2006: In arguably the most historic race since the first Bridge Run, the inaugural race over the new Cooper River bridge, aka the Arthur Ravenel Jr. Bridge, draws a whopping 45,663 registrants and 33,678 finishers. That latter number, however, is boosted by timing walkers, who now must line up behind the runners and walk a 10K. By doing so, the Bridge Run becomes a Top 15 U.S race (in terms of finishers) and females now represent most of the official finishers, 54 percent.

The new bridge also requires a major overhaul of the course and allows for the first open wheelchair race. Adding to all this is the drama of news of a midnight water main break that could’ve caused a water supply crisis for runners. Officials order an extra 70,000 bottles of water to make up the difference.

2007: With the last Bridge Run on the Pearman and the first Bridge Run on the Ravenel over, this year's Bridge Run has another reason to celebrate: its 30th anniversary. Again, it offers commemorative medals and even a timing chip with a logo.

2008: The uneventful 31st year proves one thing: the Bridge Run remains on an upward trajectory in registration (36,838) and participation (29,247).

2009: While Kenyans have dominated the Bridge Run for most of the last decade, this is the year for another East African running dynasty to emerge: Ethiopia. Tilahun Regassa and Amane Gobena lead Ethiopians to take nine of top 20 spots for males and females.

2010: Responding to the need to draw elite runners from the United States, the Bridge Run adds prize money for the top three runners from the United States. It continues to build in registrants (38,413) and finishers (33,057).

2011: After years of considering a corralling system to organize the start and improve the flow of the race, Bridge Run officials move forward with one. And the timing comes as the 34th event surpasses the 2006 event in the number of finishers, 34,789. It remains the race's second largest event, in terms of the number of finishers.

2012: Another watershed event is the 35th Bridge Run when a record number of finishers – 36,756 – combined with bus delays and communications problems add up for an unprecedented 58-minute delay in the start of the race. As a result, registration caps and a reorganization of duties and responsibilities take place.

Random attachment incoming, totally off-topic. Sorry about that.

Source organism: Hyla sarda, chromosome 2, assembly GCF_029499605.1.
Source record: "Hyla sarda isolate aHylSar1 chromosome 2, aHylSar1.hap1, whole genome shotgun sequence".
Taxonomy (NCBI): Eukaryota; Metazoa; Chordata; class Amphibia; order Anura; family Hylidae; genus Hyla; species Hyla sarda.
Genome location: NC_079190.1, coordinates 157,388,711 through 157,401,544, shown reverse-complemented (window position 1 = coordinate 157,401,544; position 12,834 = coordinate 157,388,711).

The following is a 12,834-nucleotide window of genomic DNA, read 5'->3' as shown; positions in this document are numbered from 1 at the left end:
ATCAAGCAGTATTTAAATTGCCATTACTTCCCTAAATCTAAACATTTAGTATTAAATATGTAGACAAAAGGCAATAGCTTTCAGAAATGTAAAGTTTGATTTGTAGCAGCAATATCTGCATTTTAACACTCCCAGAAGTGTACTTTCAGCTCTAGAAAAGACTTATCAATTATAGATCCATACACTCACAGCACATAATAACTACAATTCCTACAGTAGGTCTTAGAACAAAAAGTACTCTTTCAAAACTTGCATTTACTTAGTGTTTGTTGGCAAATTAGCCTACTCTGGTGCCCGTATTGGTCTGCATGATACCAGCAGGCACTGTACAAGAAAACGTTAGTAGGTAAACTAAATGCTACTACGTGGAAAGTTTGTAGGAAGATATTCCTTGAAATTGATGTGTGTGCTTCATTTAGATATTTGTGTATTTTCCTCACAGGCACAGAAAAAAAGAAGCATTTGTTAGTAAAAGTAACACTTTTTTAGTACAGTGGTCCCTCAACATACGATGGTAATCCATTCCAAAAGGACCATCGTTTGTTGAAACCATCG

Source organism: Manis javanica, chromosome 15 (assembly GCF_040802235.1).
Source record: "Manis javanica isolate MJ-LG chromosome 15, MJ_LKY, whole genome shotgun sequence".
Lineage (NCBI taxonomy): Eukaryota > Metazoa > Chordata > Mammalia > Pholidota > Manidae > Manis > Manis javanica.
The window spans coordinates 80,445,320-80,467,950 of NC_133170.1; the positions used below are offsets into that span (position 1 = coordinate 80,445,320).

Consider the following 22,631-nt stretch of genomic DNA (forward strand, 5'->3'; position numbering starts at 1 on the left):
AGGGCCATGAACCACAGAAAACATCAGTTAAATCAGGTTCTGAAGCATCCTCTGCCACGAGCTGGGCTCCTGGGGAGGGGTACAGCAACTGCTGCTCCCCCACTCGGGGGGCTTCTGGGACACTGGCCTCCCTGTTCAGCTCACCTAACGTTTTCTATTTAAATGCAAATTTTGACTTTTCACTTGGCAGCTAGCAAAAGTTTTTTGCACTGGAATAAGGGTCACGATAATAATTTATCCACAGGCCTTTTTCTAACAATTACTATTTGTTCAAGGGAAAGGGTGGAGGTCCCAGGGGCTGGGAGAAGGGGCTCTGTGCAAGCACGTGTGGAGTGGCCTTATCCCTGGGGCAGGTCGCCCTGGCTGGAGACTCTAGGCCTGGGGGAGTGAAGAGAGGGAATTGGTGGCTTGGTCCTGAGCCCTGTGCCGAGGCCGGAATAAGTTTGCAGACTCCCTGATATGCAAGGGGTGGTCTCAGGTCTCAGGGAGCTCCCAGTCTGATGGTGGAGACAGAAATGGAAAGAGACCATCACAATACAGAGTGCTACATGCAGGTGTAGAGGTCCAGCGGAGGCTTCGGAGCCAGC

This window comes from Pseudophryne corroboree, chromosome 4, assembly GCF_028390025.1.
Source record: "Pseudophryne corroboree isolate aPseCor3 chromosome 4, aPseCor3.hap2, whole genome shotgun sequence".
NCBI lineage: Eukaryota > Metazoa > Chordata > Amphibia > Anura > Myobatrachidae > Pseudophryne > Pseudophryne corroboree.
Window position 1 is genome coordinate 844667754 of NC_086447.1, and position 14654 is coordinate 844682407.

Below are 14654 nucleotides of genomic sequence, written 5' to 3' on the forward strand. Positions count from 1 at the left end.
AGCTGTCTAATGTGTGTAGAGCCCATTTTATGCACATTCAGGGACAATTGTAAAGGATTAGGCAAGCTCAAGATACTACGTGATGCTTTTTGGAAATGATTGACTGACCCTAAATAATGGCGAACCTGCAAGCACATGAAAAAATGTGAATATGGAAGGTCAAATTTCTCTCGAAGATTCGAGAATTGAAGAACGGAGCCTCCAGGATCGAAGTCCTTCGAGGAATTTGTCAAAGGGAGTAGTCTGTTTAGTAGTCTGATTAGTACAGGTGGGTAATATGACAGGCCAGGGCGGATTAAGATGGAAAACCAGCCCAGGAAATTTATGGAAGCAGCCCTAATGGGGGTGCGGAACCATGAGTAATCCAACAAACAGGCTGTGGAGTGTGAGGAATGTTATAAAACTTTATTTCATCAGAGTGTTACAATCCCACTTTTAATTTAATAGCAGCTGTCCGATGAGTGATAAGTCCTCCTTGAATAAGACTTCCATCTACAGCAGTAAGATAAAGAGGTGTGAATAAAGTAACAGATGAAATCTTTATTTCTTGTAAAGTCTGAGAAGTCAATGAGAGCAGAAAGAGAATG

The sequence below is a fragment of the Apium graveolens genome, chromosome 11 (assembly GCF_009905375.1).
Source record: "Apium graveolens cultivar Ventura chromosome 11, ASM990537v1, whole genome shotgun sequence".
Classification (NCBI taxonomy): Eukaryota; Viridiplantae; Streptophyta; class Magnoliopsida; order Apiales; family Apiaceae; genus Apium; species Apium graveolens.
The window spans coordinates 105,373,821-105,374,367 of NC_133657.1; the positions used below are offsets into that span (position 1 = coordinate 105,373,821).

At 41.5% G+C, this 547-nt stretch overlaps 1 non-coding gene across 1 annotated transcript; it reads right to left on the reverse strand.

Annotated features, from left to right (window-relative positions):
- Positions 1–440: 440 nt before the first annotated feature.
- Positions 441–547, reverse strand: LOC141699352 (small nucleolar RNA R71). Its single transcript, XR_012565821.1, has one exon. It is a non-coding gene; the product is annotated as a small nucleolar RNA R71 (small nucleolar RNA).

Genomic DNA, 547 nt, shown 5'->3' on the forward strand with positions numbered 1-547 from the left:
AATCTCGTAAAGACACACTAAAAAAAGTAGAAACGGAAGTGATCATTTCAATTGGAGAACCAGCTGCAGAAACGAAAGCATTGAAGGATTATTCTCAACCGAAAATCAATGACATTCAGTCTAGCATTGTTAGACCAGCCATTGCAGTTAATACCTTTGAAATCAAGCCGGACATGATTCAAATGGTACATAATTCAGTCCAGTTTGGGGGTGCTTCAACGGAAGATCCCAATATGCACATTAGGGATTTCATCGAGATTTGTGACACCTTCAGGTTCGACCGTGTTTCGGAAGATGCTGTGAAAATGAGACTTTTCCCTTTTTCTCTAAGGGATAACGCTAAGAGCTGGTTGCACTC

2013: With a registration cap lowered by 5,000 (from 45,000 to 40,000), finisher numbers at the 36th Bridge Run drop by roughly the same amount to 31,459. But the race starts on time and a new approach to bus transportation is ironed out.

2014: Well before the 37th Bridge Run comes off, plans are in the works to increase security at the race following the April 2013 terrorist bombing at the Boston Marathon. The result is not only a more secure race but even better order as corrals are actually policed.

2015: The 38th Bridge Run continues a major drop in finishers, another 4,475, from 2013. Speculation runs from foul weather in the weeks leading up the race to an entry fee of $55 (after Jan. 15, 2015) and timing with spring break. While its 27,389 finishers still makes it a top 8 U.S. race in 2015, the trend causes concern.

2016: Registrations bounces back for the 39th Bridge Run, but forecasts for bad weather, this time, tornadoes at the start of the race, hold back finisher numbers, which drop another 546 to 26,843. Still, most of the attention is focused on two local paraplegics, Marka Danielle Rodgers and Adam Gorlitsky, who use exoskeletons to walk the race.

2017: As part of the 40th running of the Bridge Run, officials start celebrating on President’s Day, 40 days before the race, with daily giveaways, raffles and events. As with other major anniversary runs, a special medal will be presented to all finishers.

Contact David Quick at 843-937-5516. Follow him on Twitter @DavidQuick.